throughout the challenging time of              helping her apply for and receive a
choosing a college and sorting through          $29,000 scholarship. Now Toya is
applications, financial aid, and scholarship    attending the college she had always
opportunities. The mentor continues             dreamed about.
involvement throughout the youths’                 Special recognition was given to Sharp
college experience.                             and Toya at this year’s celebration for
   Sharp is glad she chose to become a          college-bound youths. The event, titled
mentor to college-bound youths in need of       A Brand New Day, was held to recognize
guidance. “I love to see the joy in students’   agency youths who are entering college.
                                                                                                 College-Bound Mentor Johari Sharp and Toya.
eyes when they are able to have educational        For more information about becoming
opportunities,” said Sharp.                     a college-bound mentor, call 275-2690.

Malaika Honors Women Who Help Girls Dream
by Sharon Burks                                                                                             president of the Columbus

T    o be successful members of society,                                                                    Association of Black Social
     children must become self-sufficient                                                                   Workers, was the guest speaker for
and independent. In order to become                                                                         the evening. She spoke passion-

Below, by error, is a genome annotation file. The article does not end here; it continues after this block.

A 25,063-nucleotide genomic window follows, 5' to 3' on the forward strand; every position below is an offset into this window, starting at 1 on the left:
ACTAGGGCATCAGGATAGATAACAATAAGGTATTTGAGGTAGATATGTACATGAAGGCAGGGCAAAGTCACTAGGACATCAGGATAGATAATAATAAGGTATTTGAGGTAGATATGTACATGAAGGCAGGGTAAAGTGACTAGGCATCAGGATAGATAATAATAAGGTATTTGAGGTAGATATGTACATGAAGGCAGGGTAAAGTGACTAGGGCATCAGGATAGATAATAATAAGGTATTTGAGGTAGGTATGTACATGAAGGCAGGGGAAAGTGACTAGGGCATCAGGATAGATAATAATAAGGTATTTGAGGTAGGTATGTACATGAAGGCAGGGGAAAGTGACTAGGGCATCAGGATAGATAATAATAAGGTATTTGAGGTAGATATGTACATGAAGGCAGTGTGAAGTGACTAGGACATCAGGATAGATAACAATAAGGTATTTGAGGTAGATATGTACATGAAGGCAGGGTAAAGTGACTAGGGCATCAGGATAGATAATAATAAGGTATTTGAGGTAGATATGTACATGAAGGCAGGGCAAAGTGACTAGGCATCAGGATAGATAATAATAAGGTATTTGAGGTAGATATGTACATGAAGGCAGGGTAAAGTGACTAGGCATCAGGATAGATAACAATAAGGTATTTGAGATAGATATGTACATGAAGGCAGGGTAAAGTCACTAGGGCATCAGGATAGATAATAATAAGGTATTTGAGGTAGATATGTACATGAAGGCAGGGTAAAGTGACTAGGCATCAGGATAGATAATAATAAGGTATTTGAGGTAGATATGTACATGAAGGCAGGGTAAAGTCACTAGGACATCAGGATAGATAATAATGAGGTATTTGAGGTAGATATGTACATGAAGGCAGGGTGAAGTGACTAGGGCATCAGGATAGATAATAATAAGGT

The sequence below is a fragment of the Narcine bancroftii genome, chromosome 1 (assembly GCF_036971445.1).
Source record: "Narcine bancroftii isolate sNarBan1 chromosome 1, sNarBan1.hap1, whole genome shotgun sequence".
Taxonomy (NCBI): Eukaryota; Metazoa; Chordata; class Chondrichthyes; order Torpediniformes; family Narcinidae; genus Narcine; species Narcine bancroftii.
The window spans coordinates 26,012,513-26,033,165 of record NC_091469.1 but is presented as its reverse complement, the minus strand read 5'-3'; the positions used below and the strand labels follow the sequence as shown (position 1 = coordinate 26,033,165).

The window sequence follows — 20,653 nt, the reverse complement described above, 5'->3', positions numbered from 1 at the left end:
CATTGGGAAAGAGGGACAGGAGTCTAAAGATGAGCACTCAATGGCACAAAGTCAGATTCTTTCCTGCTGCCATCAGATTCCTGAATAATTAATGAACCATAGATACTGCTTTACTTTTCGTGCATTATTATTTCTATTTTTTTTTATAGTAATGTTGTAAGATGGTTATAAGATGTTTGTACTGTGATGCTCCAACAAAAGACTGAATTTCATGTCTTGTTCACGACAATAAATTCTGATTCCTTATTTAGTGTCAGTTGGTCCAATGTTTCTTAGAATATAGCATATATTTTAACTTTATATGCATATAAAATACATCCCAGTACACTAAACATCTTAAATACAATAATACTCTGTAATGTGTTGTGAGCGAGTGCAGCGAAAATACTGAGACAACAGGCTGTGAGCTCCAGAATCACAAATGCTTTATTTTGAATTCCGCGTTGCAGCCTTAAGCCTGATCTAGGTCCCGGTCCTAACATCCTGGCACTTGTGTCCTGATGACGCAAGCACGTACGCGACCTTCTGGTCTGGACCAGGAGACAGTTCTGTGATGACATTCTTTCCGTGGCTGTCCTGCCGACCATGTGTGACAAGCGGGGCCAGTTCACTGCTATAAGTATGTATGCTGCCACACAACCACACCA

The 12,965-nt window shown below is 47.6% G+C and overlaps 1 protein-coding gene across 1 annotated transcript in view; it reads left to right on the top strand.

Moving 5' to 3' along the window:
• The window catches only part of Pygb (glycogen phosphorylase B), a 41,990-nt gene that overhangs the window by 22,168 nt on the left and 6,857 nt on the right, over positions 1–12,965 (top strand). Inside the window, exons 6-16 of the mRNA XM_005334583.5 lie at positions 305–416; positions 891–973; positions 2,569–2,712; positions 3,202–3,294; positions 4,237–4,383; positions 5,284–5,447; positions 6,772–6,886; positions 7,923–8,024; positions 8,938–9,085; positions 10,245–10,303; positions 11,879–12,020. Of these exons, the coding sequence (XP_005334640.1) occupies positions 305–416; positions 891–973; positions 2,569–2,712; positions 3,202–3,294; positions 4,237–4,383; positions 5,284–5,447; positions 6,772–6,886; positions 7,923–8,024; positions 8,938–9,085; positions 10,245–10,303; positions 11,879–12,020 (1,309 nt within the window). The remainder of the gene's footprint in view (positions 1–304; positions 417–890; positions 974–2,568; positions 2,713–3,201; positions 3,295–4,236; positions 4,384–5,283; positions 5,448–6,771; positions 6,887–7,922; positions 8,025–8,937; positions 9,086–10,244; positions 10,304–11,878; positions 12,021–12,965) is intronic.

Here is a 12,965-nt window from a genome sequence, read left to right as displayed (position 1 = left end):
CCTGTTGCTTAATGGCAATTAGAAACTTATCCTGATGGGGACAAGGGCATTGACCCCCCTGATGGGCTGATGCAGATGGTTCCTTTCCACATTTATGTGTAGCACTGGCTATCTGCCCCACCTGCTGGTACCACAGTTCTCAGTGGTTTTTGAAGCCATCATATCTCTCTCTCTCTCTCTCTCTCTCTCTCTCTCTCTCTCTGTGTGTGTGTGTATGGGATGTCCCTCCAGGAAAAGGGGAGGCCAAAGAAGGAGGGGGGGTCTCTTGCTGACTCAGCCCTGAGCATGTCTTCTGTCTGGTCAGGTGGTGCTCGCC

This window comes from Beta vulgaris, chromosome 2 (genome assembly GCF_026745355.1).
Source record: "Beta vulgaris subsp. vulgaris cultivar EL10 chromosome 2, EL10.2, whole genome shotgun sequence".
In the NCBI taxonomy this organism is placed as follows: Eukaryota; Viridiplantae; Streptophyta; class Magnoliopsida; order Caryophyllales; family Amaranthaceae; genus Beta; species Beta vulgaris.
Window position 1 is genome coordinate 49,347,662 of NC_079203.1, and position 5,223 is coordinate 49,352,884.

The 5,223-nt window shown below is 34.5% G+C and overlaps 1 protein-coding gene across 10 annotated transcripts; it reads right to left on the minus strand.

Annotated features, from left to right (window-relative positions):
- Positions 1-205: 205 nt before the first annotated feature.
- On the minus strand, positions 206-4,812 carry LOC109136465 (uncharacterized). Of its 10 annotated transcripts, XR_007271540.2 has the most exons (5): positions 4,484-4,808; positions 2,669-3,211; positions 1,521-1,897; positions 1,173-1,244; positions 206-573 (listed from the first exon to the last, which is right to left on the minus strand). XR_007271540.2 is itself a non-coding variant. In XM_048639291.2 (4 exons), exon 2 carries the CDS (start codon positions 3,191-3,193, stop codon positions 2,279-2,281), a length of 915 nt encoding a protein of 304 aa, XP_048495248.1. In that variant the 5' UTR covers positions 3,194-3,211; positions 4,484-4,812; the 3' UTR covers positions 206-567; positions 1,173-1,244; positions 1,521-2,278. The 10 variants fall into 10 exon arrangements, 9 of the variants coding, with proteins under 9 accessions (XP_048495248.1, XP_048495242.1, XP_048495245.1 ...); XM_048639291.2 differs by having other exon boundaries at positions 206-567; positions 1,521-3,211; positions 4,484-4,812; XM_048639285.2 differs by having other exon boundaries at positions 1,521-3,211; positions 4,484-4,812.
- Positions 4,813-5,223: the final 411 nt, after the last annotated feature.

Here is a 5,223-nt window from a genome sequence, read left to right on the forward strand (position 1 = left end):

self-sufficient and independent, they must                                                                  ately about her own dreams.
believe in themselves and focus on making                                                                      Mentors spoke about their
their dreams into realities.                                                                                dreams and youths read their
    For 12 years, the Franklin County                                                                       essays, titled My Dreams for My
Children Services Malaika program’s                                                                         Life. Dawn Steward has been a
mission has been to provide African                                                                         Malaika mentor for 10 years to
American women the opportunity to                                                                           Heather. She is proud of
mentor, guide and assist the African                                                                        Heather’s accomplishments and
American girls under the agency’s care.                                                                     plans to encourage Heather
They meet on an individual basis and help                                                                   throughout her college career. “As
the girls with their self-esteem, school                                                                    her mentor since she was eight years
work, career goals and dreams for the           Malaika Director Sharon Burks (left) welcomes mentor       old, I have watched her truly grow,”
future.                                         Miranda Serrano and Aleah to speak about their dreams.     said Steward. “With all of the trials
    Malaika mentors were recently                                                                          and tribulations she has had to
honored at an annual reception for the          there to cheer the girls on when things are                overcome, she has evolved into a